Vonage has agreed to a $100 million settlement with the Federal Trade Commission for making it difficult for customers to cancel service.
Vonage was one of the early VOIP providers and continues to be a significant force in the industry. Unfortunately, according to the FTC, Vonage made it nearly impossible for customers to cancel service with the company:
Who can forget the eerie admonition about Hotel California: “You can check out any time you like. But you can never leave.” It’s a feeling that may have been echoed by people who attempted to cancel their service with internet phone provider Vonage. In a $100 million settlement, the FTC alleges that Vonage thwarted the efforts of consumers and small businesses who to tried to cancel their service. It’s the latest action in the FTC’s ongoing battle against illegal hurdles, detours, roadblocks, and ruses often called “dark patterns.”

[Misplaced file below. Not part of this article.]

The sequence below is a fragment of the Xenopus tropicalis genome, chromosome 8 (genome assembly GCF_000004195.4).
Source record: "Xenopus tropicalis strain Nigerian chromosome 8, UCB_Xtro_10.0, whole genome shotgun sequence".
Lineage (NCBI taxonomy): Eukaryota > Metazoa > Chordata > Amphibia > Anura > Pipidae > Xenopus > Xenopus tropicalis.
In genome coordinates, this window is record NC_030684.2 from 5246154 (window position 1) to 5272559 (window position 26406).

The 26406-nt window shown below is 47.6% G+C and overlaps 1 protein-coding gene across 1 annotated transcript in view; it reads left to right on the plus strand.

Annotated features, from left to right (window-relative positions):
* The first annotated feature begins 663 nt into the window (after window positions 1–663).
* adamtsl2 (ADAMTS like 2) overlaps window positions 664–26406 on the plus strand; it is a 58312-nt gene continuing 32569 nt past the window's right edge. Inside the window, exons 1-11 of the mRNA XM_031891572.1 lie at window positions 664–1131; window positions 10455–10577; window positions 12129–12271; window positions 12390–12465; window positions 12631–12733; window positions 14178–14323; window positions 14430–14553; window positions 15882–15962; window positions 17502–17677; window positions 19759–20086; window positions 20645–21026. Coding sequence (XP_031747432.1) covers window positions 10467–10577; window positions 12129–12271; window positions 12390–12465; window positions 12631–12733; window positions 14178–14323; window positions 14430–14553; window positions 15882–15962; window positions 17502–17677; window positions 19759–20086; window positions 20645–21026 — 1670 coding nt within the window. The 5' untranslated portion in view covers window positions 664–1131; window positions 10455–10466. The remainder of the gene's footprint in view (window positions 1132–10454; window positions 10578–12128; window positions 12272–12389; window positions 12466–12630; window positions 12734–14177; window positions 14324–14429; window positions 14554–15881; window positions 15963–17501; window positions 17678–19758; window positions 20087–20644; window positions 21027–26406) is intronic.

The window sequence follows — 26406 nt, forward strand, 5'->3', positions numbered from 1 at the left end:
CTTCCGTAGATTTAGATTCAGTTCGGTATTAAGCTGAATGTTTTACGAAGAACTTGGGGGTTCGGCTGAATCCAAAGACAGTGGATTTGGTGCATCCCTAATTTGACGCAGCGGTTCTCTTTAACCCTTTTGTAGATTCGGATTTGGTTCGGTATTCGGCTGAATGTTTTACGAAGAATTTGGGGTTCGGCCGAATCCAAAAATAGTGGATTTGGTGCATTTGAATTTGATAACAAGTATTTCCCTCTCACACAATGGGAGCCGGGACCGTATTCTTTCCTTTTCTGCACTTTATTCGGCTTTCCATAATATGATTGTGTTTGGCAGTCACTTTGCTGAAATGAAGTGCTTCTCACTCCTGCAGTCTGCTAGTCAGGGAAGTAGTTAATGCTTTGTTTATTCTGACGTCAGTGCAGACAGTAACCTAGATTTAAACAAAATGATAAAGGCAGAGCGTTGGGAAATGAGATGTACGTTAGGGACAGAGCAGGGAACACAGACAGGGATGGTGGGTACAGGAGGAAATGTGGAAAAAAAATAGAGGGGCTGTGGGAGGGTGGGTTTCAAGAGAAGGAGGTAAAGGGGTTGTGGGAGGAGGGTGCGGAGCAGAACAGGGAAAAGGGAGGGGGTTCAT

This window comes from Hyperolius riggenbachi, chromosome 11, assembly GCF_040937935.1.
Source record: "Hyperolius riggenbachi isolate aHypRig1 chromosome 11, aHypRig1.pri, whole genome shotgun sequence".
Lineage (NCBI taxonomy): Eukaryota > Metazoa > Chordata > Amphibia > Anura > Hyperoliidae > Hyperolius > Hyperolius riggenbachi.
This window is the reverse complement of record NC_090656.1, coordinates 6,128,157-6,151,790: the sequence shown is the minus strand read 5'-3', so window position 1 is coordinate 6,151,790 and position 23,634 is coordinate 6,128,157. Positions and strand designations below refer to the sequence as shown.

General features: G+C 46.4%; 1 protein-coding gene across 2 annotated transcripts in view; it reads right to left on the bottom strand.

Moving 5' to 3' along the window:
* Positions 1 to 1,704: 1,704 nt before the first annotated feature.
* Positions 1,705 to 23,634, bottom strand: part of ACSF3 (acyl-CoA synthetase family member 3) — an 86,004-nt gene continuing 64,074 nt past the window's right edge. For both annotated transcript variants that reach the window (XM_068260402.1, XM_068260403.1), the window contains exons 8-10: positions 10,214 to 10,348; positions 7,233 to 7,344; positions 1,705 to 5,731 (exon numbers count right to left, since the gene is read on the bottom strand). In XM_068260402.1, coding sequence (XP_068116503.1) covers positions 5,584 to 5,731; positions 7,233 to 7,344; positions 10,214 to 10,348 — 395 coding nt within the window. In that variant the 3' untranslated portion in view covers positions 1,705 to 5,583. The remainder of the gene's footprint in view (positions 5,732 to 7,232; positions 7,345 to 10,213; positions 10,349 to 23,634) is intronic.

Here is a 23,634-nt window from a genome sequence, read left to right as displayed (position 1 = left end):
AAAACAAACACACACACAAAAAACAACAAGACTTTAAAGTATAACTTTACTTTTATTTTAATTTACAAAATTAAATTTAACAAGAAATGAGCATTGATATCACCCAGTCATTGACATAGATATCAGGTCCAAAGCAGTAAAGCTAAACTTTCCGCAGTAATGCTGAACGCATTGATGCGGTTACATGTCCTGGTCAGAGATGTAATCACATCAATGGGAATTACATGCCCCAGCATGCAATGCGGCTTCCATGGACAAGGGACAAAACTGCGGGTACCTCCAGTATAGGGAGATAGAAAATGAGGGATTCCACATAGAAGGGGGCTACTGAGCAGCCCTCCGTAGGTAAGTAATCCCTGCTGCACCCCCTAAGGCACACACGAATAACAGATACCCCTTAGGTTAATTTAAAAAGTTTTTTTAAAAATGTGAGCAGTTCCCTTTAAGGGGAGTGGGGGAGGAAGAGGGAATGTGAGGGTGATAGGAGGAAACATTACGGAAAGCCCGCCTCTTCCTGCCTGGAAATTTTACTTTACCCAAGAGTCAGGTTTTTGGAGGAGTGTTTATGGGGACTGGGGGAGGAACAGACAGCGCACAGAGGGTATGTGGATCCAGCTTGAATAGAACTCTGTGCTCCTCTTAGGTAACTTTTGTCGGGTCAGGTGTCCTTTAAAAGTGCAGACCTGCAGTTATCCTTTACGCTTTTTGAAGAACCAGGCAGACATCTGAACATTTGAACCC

The FTC goes on to say that Vonage blocked all means of cancelling, save one, and then put roadblocks up to make that one means as hard to use as possible:
Vonage made it easy to sign up for its services, but blocked all but one method for cancellation. Vonage offered people a variety of ways to sign up – including through its website or by calling a toll-free number. But starting in 2017, Vonage gave people one way – and only one way – to cancel: by speaking to a live “retention agent” on the phone. When people asked to cancel via email or web chat, the FTC says Vonage was unyielding, telling customers that the company “will not accept cancellation via email, fax, SMS or other electronic methods.”
The settlement, the largest of its kind over canceling services, sends a clear signal that companies that make it hard for customers to cancel do so at their own peril.